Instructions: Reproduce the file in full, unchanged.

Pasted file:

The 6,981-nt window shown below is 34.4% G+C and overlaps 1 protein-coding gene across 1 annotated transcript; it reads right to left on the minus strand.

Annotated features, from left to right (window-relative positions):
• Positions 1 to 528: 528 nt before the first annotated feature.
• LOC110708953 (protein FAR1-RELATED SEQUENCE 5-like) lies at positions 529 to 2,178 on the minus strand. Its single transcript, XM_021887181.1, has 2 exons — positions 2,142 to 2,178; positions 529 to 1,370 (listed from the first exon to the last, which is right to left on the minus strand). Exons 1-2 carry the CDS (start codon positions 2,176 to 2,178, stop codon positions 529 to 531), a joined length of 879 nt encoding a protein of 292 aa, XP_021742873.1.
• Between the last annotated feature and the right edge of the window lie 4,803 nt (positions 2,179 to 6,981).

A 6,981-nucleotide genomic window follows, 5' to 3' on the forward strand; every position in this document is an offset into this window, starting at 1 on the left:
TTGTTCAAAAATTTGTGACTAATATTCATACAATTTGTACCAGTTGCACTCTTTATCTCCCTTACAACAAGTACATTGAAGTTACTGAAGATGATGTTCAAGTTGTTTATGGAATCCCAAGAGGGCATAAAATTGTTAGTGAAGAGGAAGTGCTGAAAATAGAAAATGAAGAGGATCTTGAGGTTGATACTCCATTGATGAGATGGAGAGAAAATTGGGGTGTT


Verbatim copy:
The 6,981-nt window shown below is 34.4% G+C and overlaps 1 protein-coding gene across 1 annotated transcript; it reads right to left on the minus strand.

Annotated features, from left to right (window-relative positions):
• Positions 1 to 528: 528 nt before the first annotated feature.
• LOC110708953 (protein FAR1-RELATED SEQUENCE 5-like) lies at positions 529 to 2,178 on the minus strand. Its single transcript, XM_021887181.1, has 2 exons — positions 2,142 to 2,178; positions 529 to 1,370 (listed from the first exon to the last, which is right to left on the minus strand). Exons 1-2 carry the CDS (start codon positions 2,176 to 2,178, stop codon positions 529 to 531), a joined length of 879 nt encoding a protein of 292 aa, XP_021742873.1.
• Between the last annotated feature and the right edge of the window lie 4,803 nt (positions 2,179 to 6,981).

A 6,981-nucleotide genomic window follows, 5' to 3' on the forward strand; every position in this document is an offset into this window, starting at 1 on the left:
TTGTTCAAAAATTTGTGACTAATATTCATACAATTTGTACCAGTTGCACTCTTTATCTCCCTTACAACAAGTACATTGAAGTTACTGAAGATGATGTTCAAGTTGTTTATGGAATCCCAAGAGGGCATAAAATTGTTAGTGAAGAGGAAGTGCTGAAAATAGAAAATGAAGAGGATCTTGAGGTTGATACTCCATTGATGAGATGGAGAGAAAATTGGGGTGTT